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The importation of goods into the EU Community generally necessitates the immediate payment of VAT and import duties before those goods can be released by the Customs Authorities into free circulation. The VAT paid to the Customs Authorities, by a taxable person is not foregone as it can be claimed back through the periodic VAT returns, to the extent that, those goods form part of an economic activity which gives rise to a right of deduction.

On the other hand, where a person imports high value assets for private use such as vessel or aircraft, VAT is in principle payable immediately at Customs which unless is paid, may create a limitation on the freedom of movement of the vessel / aircraft within the EU Community.

An importation followed by a leasing agreement would, to the extent that the relevant criteria is satisfied may benefit the importer from a deferment of the import VAT. Naturally this will be beneficial from a cash flow perspective since there would not be a lag between the immediate payment and the recovery of the VAT via the Malta VAT return.

Malta offers two practical leasing arrangements; one based on the effective “use and enjoyment” clause laid down in Article 59a of Council Directive 2006/112/EC whilst the other is based on the principles enshrined in the landmark case of the European Court of Justice (“ECJ”), the Weald Leasing Case C-103/09.

According to the ECJ, the adoption of an asset leasing structure involving the deferment of VAT over the useful life of an asset does not generate any tax advantages and is not considered as abusive, provided that, the contractual terms of those transactions, particularly those concerned with setting the levels of lease payments, correspond to arms’ length terms.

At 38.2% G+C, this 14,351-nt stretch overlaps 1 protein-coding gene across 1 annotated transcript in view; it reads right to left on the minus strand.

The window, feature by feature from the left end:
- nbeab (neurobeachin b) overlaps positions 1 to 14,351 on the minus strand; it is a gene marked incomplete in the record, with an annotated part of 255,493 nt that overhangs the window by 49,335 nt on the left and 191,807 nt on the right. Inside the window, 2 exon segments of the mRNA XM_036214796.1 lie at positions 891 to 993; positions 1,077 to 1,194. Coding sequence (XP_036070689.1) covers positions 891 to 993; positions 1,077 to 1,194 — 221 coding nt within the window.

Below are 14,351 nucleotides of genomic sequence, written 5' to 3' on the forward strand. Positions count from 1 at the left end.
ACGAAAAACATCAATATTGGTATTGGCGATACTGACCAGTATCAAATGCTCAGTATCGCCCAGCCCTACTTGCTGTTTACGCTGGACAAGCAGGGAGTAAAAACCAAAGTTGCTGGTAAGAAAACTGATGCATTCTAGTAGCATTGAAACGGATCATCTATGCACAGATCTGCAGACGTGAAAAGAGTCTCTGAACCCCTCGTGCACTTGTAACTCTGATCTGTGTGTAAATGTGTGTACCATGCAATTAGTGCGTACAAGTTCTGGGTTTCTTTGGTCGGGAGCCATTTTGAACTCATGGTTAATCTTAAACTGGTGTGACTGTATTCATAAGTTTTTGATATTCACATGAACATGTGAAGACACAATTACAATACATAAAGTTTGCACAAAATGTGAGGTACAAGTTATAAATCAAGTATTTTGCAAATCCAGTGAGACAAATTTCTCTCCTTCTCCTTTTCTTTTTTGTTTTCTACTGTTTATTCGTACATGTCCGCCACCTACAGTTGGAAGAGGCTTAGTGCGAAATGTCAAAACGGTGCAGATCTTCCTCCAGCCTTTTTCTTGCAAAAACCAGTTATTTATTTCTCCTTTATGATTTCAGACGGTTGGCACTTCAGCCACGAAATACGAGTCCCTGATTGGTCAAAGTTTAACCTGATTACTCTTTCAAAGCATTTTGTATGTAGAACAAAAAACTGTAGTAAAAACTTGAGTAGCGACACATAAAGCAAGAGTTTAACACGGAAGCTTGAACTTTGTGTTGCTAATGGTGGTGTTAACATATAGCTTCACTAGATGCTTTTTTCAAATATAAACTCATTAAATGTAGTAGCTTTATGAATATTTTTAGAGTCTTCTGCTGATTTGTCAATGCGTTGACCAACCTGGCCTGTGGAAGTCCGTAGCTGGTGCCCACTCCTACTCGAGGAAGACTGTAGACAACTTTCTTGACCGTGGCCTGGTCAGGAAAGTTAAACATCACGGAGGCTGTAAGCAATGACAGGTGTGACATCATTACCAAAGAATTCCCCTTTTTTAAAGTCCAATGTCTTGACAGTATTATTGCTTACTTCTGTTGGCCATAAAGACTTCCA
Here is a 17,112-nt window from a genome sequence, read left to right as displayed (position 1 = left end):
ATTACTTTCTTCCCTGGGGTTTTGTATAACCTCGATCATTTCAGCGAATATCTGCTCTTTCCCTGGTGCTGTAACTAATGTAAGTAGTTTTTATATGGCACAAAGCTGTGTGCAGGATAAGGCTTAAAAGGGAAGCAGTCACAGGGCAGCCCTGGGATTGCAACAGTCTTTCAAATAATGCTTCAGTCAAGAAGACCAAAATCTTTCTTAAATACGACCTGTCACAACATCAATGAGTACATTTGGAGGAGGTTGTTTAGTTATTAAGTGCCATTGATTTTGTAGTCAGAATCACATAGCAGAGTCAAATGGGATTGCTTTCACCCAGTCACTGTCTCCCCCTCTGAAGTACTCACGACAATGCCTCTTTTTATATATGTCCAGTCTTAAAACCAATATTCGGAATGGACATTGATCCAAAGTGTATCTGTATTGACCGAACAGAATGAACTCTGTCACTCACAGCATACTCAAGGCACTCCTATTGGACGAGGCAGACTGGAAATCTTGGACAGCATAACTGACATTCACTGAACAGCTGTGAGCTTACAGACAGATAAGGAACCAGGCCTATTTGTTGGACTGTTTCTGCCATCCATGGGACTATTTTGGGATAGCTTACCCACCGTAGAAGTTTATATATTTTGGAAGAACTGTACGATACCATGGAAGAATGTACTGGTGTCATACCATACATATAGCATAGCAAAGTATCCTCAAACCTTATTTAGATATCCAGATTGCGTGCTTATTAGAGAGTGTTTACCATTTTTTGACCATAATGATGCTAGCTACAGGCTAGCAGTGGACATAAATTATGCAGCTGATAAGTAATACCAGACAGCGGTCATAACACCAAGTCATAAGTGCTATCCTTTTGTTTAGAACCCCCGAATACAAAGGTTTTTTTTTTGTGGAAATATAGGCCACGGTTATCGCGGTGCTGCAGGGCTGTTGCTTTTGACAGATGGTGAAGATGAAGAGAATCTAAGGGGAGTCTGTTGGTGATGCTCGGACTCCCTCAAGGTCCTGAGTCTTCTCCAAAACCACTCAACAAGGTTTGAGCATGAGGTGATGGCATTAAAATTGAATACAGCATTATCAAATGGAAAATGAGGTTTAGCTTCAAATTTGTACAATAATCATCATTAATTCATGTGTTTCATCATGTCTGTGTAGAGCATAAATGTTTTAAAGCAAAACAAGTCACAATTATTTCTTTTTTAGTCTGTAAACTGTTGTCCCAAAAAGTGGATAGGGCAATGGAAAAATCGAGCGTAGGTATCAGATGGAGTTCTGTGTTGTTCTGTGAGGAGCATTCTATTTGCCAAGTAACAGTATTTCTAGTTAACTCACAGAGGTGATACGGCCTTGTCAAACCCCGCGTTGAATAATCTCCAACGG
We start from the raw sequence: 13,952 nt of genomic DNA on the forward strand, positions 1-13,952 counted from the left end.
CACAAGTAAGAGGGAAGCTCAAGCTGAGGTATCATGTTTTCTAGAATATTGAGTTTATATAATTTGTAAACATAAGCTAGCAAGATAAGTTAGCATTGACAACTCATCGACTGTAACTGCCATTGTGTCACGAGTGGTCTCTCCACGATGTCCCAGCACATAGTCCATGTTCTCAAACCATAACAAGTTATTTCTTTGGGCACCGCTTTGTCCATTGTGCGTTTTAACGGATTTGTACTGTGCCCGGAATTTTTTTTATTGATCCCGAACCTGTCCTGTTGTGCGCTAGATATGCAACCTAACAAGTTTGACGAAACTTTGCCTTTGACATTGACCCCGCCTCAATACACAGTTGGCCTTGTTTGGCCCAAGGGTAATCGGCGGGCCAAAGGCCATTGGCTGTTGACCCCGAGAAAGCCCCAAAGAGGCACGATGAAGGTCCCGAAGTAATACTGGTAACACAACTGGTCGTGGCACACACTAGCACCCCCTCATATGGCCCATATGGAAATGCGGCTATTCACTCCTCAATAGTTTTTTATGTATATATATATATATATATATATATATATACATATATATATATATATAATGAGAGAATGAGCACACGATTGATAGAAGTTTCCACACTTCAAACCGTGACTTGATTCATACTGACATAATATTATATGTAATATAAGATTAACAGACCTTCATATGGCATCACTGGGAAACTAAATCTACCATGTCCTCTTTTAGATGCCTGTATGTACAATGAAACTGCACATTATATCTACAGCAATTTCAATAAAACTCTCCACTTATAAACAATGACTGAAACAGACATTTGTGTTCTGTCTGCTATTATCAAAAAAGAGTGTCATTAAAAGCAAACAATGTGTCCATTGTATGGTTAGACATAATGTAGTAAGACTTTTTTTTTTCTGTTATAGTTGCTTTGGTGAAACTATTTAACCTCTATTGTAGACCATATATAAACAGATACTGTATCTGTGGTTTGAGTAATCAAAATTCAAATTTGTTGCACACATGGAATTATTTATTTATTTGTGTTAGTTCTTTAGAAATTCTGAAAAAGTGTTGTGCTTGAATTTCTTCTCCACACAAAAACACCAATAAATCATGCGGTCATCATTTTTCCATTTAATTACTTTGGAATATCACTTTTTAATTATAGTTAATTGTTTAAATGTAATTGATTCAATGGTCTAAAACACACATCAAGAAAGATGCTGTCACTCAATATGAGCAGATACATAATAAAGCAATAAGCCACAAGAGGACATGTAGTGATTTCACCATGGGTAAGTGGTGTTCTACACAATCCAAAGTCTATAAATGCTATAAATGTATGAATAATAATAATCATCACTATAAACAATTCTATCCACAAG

What are the steps in an asset leasing arrangement?

VAT Paid Status

The term “VAT Paid” is not defined in the VAT legislation however, it defines the status of an asset which allow it to roam freely within the EU Community. An owner of an asset can prove such status through documentation such as a VAT Paid Certificate, tax invoice / fiscal receipt, Customs import documents, confirmation of payment to the Tax Authorities etc.

The VAT Paid status can easily be lost if the asset is exported outside the EU Community and does not return within 36 months or else, the asset is exported and reimported by a person different from the exporter.

As mentioned above, in certain Member States the VAT paid status is typically supported by the VAT Paid Certificate which is a document issued by authorities of a Member State which certifies that VAT on a particular asset has been paid.

Christabel Spiteri

VAT Leader

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